Professionals aim to lower Haiti’s high level of crop losses
PETIONVILLE, Haiti — Agricultural experts from across Haiti gathered recently to learn ways to solve one of the country’s most-challenging food supply issues: Crop losses after harvest.
The problem plagues Haiti’s mostly small-scale farmers, who lose on average nearly 50 percent of their harvested fruits, vegetables and other crops because of an array of hard-to-solve factors, said Lemâne Delva, director of research for the Appui à la Recherche et au Développement Agricole (AREA) project. These include inefficient transportation systems, inappropriate packaging, poor storage conditions and improper postharvesting practices, which can promote food-borne illnesses.
AREA, also known as Support to Agricultural Research and Development (SARD), is a U.S. Agency for International Development-sponsored Feed the Future project to improve Haiti’s agricultural sector and the living conditions of farmers. The project is managed by the University of Florida’s Institute of Food and Agricultural Sciences.
Scarcity of food
There is a lot riding on finding solutions to the high postharvest crop losses in Haiti, where a vast number of people suffer from chronic food insecurity and undernutrition.
To learn ways to combat postharvest losses, nearly 20 professionals from an array of Haitian agricultural institutions and companies attended the training session held Dec. 14 and 15 at Hotel Villa Therese.
Trainers Delva, a native of Haiti who possesses a doctorate in food science and human nutrition from the University of Florida, and Antonio Antoine, a postharvest and food safety expert on the AREA project, covered everything from the causes of postharvest losses, best practices for harvesting, and the critical role played by storage, packaging and transportation.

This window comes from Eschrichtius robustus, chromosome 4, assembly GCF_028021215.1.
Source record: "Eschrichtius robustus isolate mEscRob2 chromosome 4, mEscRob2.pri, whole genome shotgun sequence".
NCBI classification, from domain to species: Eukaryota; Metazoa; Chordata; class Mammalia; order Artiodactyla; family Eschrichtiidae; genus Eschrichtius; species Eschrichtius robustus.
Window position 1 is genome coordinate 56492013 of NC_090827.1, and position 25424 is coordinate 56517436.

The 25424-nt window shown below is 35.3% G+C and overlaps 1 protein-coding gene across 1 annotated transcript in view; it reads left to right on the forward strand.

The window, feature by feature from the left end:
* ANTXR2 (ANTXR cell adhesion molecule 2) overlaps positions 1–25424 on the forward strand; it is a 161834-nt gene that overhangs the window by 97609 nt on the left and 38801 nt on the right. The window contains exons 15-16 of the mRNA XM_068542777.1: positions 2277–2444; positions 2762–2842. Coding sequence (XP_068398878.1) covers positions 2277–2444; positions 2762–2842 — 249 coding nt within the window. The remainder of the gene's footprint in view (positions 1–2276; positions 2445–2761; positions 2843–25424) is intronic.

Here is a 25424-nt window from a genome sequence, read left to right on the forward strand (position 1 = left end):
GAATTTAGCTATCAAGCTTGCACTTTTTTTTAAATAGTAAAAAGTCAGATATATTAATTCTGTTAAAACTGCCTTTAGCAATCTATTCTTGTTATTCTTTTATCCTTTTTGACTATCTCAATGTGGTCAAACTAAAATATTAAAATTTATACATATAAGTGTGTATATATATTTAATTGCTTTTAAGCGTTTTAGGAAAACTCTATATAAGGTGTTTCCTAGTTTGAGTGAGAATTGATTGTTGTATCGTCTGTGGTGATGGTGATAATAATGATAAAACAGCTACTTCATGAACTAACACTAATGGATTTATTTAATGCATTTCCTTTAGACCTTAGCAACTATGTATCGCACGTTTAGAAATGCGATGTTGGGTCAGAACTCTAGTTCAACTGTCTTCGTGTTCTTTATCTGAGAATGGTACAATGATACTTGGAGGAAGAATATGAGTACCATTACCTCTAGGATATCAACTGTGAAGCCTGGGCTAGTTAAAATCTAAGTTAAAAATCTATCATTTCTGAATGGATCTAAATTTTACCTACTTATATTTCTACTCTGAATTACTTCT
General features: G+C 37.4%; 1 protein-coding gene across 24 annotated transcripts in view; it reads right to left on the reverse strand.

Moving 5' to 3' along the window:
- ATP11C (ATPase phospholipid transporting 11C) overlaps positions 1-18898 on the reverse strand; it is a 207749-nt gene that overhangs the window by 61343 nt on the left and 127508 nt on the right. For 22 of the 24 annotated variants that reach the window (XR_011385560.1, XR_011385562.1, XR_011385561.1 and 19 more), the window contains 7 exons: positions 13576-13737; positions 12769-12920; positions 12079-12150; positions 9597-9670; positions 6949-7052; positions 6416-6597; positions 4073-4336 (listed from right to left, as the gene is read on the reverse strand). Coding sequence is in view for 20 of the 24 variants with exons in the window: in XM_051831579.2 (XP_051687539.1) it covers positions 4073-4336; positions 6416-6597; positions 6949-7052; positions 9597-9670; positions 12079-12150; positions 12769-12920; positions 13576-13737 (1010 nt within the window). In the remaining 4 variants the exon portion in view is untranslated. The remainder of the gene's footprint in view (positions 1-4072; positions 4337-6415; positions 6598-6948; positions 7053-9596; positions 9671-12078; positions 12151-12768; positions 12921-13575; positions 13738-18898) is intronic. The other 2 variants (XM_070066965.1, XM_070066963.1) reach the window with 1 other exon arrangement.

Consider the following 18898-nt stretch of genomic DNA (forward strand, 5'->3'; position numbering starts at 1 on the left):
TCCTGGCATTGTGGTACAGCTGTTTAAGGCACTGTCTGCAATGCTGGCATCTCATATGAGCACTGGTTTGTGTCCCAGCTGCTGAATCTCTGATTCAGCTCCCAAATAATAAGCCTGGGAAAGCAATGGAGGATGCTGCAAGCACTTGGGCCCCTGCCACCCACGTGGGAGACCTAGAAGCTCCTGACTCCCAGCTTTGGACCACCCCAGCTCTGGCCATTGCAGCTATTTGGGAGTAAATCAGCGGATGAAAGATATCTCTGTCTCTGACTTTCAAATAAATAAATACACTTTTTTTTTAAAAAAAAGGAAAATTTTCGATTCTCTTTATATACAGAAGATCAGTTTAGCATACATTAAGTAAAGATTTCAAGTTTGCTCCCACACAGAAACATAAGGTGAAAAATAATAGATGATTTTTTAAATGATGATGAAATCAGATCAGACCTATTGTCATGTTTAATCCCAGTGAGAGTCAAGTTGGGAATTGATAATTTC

In addition to theoretical sessions, the attendees worked on exercises such developing an action plan for the commercializing of fresh fruits and vegetables, including proper hygiene and processing.
“Reducing postharvest losses and improving food safety will increase food security in Haiti,” Delva said. He pronounced the two-day training a success for bringing together many agricultural experts to discuss a problem that has plagued Haiti for generations.
Attendees from a variety of public, private organizations
Among the attendees were faculty members from agricultural colleges that have partnered with the AREA project; Les Produits Yo La, a food production, processing and distribution company; and Delicious Fruits S.A., a producer of dried fruits such as mangoes, pineapples and coconuts.
The training is part of a series of programs Delva and Antoine are leading as part of the AREA project’s postharvest technology and food safety effort. Their work also includes researching ways to reduce aflatoxinin in key crops grown in Haiti: rice, corn, sorghum and peanuts. Aflatoxin is produced by fungi and contaminates crops during and after harvest when storage conditions are inappropriate. It poses serious health hazards to consumers, and is particularly a danger to those in Haiti, where studies show aflatoxin levels exceed the 20 particles per billion level deemed as safe by the U.S. Food and Drug Administration.
“The risk to human health and the negative economic impact of food-borne illnesses is very high,” Antoine said.
Sabrina Aliné, a representative of the National Association of Fruit Processors, or ANATRAF, said the training was valuable enough that she wished it lasted longer.
“We needed more time for the practical exercises we had,” she said. “I hope we could have some field visits next time to put into practice what the facilitators have covered.”
Delva and Antoine plan to conduct other trainings in basic food safety systems in the coming year.